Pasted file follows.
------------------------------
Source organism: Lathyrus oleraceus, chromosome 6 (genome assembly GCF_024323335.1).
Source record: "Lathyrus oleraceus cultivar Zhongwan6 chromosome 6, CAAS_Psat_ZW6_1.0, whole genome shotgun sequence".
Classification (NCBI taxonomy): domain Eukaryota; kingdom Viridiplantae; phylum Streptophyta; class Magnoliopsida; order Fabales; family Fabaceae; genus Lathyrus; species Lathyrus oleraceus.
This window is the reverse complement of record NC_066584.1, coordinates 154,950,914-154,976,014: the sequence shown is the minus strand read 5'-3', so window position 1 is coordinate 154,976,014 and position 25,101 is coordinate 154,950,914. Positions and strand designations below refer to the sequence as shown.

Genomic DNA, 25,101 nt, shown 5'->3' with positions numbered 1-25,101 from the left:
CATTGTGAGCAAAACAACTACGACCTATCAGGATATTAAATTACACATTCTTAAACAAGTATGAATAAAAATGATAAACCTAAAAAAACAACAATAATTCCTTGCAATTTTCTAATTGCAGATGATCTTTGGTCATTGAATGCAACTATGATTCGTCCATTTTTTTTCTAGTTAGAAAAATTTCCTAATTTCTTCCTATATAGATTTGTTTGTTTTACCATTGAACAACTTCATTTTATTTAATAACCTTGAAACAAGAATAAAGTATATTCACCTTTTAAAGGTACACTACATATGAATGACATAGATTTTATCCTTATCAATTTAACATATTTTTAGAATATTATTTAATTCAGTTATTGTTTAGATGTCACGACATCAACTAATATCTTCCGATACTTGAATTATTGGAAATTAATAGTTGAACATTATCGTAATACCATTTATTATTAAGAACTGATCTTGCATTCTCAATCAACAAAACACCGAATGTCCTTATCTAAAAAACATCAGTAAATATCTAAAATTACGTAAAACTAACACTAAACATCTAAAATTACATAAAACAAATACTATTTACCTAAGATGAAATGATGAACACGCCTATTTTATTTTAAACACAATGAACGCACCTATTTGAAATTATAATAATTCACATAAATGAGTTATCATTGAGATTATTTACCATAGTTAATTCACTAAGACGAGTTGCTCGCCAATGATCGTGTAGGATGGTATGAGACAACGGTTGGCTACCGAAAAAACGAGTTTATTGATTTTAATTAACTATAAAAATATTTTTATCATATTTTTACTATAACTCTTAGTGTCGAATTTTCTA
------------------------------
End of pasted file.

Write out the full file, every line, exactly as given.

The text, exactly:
Source organism: Lathyrus oleraceus, chromosome 6 (genome assembly GCF_024323335.1).
Source record: "Lathyrus oleraceus cultivar Zhongwan6 chromosome 6, CAAS_Psat_ZW6_1.0, whole genome shotgun sequence".
Classification (NCBI taxonomy): domain Eukaryota; kingdom Viridiplantae; phylum Streptophyta; class Magnoliopsida; order Fabales; family Fabaceae; genus Lathyrus; species Lathyrus oleraceus.
This window is the reverse complement of record NC_066584.1, coordinates 154,950,914-154,976,014: the sequence shown is the minus strand read 5'-3', so window position 1 is coordinate 154,976,014 and position 25,101 is coordinate 154,950,914. Positions and strand designations below refer to the sequence as shown.

Genomic DNA, 25,101 nt, shown 5'->3' with positions numbered 1-25,101 from the left:
CATTGTGAGCAAAACAACTACGACCTATCAGGATATTAAATTACACATTCTTAAACAAGTATGAATAAAAATGATAAACCTAAAAAAACAACAATAATTCCTTGCAATTTTCTAATTGCAGATGATCTTTGGTCATTGAATGCAACTATGATTCGTCCATTTTTTTTCTAGTTAGAAAAATTTCCTAATTTCTTCCTATATAGATTTGTTTGTTTTACCATTGAACAACTTCATTTTATTTAATAACCTTGAAACAAGAATAAAGTATATTCACCTTTTAAAGGTACACTACATATGAATGACATAGATTTTATCCTTATCAATTTAACATATTTTTAGAATATTATTTAATTCAGTTATTGTTTAGATGTCACGACATCAACTAATATCTTCCGATACTTGAATTATTGGAAATTAATAGTTGAACATTATCGTAATACCATTTATTATTAAGAACTGATCTTGCATTCTCAATCAACAAAACACCGAATGTCCTTATCTAAAAAACATCAGTAAATATCTAAAATTACGTAAAACTAACACTAAACATCTAAAATTACATAAAACAAATACTATTTACCTAAGATGAAATGATGAACACGCCTATTTTATTTTAAACACAATGAACGCACCTATTTGAAATTATAATAATTCACATAAATGAGTTATCATTGAGATTATTTACCATAGTTAATTCACTAAGACGAGTTGCTCGCCAATGATCGTGTAGGATGGTATGAGACAACGGTTGGCTACCGAAAAAACGAGTTTATTGATTTTAATTAACTATAAAAATATTTTTATCATATTTTTACTATAACTCTTAGTGTCGAATTTTCTA